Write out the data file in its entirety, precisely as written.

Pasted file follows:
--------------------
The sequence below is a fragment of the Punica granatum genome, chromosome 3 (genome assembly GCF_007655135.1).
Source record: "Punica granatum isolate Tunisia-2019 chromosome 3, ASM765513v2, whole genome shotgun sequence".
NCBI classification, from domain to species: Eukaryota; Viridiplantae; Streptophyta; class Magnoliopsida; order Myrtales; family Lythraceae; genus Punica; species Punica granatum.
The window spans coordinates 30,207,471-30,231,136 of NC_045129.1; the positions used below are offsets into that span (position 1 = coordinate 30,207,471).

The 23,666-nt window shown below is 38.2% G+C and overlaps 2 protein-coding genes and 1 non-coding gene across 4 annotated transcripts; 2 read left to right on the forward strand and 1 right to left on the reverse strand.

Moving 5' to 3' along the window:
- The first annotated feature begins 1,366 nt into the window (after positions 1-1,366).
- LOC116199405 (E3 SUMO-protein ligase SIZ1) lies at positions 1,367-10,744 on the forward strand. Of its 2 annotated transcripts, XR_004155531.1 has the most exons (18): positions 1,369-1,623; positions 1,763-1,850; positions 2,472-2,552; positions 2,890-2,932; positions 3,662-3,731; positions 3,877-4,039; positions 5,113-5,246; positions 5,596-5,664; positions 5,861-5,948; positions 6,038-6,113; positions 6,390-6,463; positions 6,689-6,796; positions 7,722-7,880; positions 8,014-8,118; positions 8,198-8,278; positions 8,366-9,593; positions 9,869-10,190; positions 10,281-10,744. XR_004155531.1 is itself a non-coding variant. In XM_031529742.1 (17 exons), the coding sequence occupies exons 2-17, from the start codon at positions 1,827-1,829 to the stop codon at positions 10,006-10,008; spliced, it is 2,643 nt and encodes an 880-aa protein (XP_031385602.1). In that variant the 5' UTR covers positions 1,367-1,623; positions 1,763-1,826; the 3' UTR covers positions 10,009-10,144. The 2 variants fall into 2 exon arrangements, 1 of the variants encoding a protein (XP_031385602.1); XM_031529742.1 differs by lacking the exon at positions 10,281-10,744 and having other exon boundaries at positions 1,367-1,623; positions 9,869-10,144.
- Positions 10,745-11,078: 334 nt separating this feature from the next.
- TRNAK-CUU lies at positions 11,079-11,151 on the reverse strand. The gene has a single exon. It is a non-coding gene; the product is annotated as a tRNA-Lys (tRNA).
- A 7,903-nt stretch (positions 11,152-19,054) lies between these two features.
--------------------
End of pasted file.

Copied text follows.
The sequence below is a fragment of the Punica granatum genome, chromosome 3 (genome assembly GCF_007655135.1).
Source record: "Punica granatum isolate Tunisia-2019 chromosome 3, ASM765513v2, whole genome shotgun sequence".
NCBI classification, from domain to species: Eukaryota; Viridiplantae; Streptophyta; class Magnoliopsida; order Myrtales; family Lythraceae; genus Punica; species Punica granatum.
The window spans coordinates 30,207,471-30,231,136 of NC_045129.1; the positions used below are offsets into that span (position 1 = coordinate 30,207,471).

The 23,666-nt window shown below is 38.2% G+C and overlaps 2 protein-coding genes and 1 non-coding gene across 4 annotated transcripts; 2 read left to right on the forward strand and 1 right to left on the reverse strand.

Moving 5' to 3' along the window:
- The first annotated feature begins 1,366 nt into the window (after positions 1-1,366).
- LOC116199405 (E3 SUMO-protein ligase SIZ1) lies at positions 1,367-10,744 on the forward strand. Of its 2 annotated transcripts, XR_004155531.1 has the most exons (18): positions 1,369-1,623; positions 1,763-1,850; positions 2,472-2,552; positions 2,890-2,932; positions 3,662-3,731; positions 3,877-4,039; positions 5,113-5,246; positions 5,596-5,664; positions 5,861-5,948; positions 6,038-6,113; positions 6,390-6,463; positions 6,689-6,796; positions 7,722-7,880; positions 8,014-8,118; positions 8,198-8,278; positions 8,366-9,593; positions 9,869-10,190; positions 10,281-10,744. XR_004155531.1 is itself a non-coding variant. In XM_031529742.1 (17 exons), the coding sequence occupies exons 2-17, from the start codon at positions 1,827-1,829 to the stop codon at positions 10,006-10,008; spliced, it is 2,643 nt and encodes an 880-aa protein (XP_031385602.1). In that variant the 5' UTR covers positions 1,367-1,623; positions 1,763-1,826; the 3' UTR covers positions 10,009-10,144. The 2 variants fall into 2 exon arrangements, 1 of the variants encoding a protein (XP_031385602.1); XM_031529742.1 differs by lacking the exon at positions 10,281-10,744 and having other exon boundaries at positions 1,367-1,623; positions 9,869-10,144.
- Positions 10,745-11,078: 334 nt separating this feature from the next.
- TRNAK-CUU lies at positions 11,079-11,151 on the reverse strand. The gene has a single exon. It is a non-coding gene; the product is annotated as a tRNA-Lys (tRNA).
- A 7,903-nt stretch (positions 11,152-19,054) lies between these two features.